From #BuyLocal to DFP to Kalye Mabunga
As the Philippines celebrates the Farmers and Fisherfolk Month this May, PLDT and its wireless unit Smart broaden the reach of their combined digital solutions to help farmers find a sure market for their produce, increasing their source of income.
So far, #BuyLocal has generated more than 2 million pesos in revenues from the sale of more than 36,000 kilos of rice, benefiting almost a thousand farmers. The campaign has also raised P180,000 for the Buy Local sustainability fund intended to provide capital to small-scale farmers, which Smart will be turning over P100,000 to 20 farmer beneficiaries in Mindoro Occidental. Six other companies led by PLDT Chairman, President and CEO Manuel V. Pangilinan have also adopted the campaign.
In Pangasinan, 52-year-old Patricio Castillo and 50-year-old Rufo Sarmiento, Jr. are just two of the hundreds of beneficiaries of these digital solutions. Castillo has been growing rice for over 20 years in three hectares of farmland in San Joaquin, Balungao, while Sarmiento, Jr. farms some 15 hectares of land in the same area.
“Things were very different, then. Farming was more physically demanding because everything was done manually. Now, we benefit from farm machines and tools to lighten the load,” said Castillo, who plants twice a year to maximize his earnings. On average, he yields around P60,000 to P80,000 in revenues per hectare. To boost his income, he also grows vegetables alongside his main crop.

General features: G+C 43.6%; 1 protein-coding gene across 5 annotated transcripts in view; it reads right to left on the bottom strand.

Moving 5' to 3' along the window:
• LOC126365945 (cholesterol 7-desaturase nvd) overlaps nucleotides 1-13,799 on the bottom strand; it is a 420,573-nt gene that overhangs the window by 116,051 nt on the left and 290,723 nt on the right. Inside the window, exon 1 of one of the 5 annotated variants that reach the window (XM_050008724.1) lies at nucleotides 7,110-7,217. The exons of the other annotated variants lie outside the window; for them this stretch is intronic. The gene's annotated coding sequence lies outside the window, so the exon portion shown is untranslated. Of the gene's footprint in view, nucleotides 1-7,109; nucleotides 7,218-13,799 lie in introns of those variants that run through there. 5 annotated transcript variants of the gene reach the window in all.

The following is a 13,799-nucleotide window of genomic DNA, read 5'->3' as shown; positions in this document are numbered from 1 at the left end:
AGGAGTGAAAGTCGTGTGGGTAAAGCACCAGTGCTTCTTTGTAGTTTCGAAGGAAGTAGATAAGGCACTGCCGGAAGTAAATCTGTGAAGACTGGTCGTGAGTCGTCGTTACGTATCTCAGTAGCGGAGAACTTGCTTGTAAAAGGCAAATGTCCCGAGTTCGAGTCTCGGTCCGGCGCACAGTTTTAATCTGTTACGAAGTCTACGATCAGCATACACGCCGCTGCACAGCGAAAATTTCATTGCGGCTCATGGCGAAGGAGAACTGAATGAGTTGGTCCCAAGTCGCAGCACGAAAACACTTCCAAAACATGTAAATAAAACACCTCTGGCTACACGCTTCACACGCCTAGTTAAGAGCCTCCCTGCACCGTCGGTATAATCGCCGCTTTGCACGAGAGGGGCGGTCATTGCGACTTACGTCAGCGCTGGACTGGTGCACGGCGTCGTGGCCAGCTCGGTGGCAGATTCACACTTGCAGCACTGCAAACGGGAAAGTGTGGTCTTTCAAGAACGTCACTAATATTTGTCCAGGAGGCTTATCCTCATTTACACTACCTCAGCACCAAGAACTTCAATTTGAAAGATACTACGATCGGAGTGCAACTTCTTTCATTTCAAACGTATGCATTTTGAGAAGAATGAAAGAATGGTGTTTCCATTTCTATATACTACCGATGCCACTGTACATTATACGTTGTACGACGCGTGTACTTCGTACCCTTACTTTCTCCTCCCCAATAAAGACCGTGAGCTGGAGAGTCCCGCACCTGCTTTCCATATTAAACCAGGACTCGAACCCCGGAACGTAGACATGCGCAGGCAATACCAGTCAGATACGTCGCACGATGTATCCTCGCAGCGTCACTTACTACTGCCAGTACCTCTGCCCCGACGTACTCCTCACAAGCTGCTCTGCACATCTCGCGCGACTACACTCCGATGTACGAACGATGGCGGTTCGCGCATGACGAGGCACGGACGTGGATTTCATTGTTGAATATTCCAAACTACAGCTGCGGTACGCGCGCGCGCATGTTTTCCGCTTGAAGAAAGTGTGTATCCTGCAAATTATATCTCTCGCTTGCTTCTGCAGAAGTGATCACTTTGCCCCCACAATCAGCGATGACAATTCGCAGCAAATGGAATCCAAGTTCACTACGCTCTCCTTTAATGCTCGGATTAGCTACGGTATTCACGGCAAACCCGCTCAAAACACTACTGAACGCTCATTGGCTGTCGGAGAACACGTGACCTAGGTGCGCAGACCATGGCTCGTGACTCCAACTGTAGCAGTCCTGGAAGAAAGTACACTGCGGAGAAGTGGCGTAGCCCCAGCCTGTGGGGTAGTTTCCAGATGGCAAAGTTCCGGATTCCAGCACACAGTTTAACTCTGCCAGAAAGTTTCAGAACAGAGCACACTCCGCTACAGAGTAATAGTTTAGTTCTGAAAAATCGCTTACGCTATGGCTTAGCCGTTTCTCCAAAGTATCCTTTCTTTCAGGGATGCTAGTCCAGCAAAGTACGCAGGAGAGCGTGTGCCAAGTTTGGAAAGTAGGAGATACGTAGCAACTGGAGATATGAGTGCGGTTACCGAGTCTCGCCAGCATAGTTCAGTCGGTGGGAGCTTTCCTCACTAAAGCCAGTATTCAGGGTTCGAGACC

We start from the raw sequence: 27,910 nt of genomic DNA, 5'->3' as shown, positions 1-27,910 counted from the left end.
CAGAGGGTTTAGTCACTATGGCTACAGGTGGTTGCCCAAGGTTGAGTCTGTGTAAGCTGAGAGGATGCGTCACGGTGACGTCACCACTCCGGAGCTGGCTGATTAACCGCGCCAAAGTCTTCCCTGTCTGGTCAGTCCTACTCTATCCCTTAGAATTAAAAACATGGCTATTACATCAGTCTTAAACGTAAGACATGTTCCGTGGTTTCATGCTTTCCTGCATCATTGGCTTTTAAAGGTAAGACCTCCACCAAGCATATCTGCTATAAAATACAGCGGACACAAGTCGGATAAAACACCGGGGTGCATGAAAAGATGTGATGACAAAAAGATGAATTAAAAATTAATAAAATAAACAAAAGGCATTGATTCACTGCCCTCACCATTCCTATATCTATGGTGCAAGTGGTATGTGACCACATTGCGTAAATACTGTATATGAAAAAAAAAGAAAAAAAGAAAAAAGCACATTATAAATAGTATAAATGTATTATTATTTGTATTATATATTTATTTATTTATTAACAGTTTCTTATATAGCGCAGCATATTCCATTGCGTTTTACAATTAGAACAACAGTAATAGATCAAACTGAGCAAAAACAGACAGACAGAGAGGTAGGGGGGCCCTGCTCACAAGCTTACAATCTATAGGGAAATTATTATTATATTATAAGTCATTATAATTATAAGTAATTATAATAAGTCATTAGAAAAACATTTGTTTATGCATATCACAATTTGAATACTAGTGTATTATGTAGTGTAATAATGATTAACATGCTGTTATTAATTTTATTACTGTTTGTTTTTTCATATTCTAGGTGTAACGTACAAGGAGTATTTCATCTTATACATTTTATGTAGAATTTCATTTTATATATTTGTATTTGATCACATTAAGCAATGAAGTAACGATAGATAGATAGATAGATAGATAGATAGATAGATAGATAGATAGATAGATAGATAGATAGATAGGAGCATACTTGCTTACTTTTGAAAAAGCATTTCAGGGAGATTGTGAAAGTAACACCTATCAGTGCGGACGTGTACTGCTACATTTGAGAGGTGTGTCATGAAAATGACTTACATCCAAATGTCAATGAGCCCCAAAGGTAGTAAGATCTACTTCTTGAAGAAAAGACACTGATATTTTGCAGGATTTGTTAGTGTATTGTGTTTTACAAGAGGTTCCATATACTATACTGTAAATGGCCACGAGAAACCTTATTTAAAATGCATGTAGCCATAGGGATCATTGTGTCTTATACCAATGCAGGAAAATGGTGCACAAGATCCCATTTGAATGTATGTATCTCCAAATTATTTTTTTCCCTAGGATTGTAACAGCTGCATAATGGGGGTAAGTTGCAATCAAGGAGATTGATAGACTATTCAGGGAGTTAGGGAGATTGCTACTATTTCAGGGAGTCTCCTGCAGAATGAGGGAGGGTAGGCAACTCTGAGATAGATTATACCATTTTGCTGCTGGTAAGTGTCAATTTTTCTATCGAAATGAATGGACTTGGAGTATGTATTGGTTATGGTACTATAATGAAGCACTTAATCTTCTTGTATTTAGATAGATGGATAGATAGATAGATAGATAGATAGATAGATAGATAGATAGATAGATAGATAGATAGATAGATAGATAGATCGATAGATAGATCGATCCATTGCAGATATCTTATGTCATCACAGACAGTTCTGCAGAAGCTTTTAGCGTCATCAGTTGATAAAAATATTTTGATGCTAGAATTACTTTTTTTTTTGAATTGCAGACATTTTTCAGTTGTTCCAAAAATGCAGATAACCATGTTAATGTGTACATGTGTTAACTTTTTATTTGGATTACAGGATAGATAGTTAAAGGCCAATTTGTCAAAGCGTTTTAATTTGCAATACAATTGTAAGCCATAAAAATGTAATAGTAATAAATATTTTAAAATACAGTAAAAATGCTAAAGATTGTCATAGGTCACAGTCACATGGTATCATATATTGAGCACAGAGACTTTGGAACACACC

For Sarmiento, Jr., rice farming is not only labor intensive but capital intensive as well, “For every hundred cavans that you harvest per hectare, expenses amount to 40 cavans.” To augment his income, Sarmiento, Jr. rents out farm machines to his colleagues.
While technology has unloaded some of the physical burden, the agriculture sector remains one of the poorest in the country, despite the industry employing more than a fifth of the national total work force. Based on data from the Philippine Statistics Authority (PSA), three in ten farmers live in poverty.
In a bid to help improve farmers’ lot, Smart, together with its parent firm PLDT, has partnered with social enterprise and e-commerce platform Cropital for its #BuyLocal campaign. Under the program, PLDT and Smart employees in Metro Manila can buy rice directly from small-scale farmers through the Cropital platform. This helps provide sure markets for the farmers’ produce through employee purchases, thus increasing farmers’ source of income.
“We’re grateful to PLDT and Smart for coming up with this program. This gives us the platform to sell our harvest at a fair price,” said Sarmiento, Jr.
Farming gets smarter
The #BuyLocal campaign is an offshoot of the Digital Farmers Program (DFP), a project of Smart with the Department of Agriculture–Agricultural Training Institute (DA-ATI) that seeks to empower Filipino farmers by providing access to digital tools and technologies that can help boost efficiency, productivity, and marketability. These tools are most relevant since Filipino farmers face a lot of uncertainties. In the last quarter of 2020 alone, Typhoons Quinta, Rolly, and Ulysses left more than 12 billion pesos in damaged agriculture.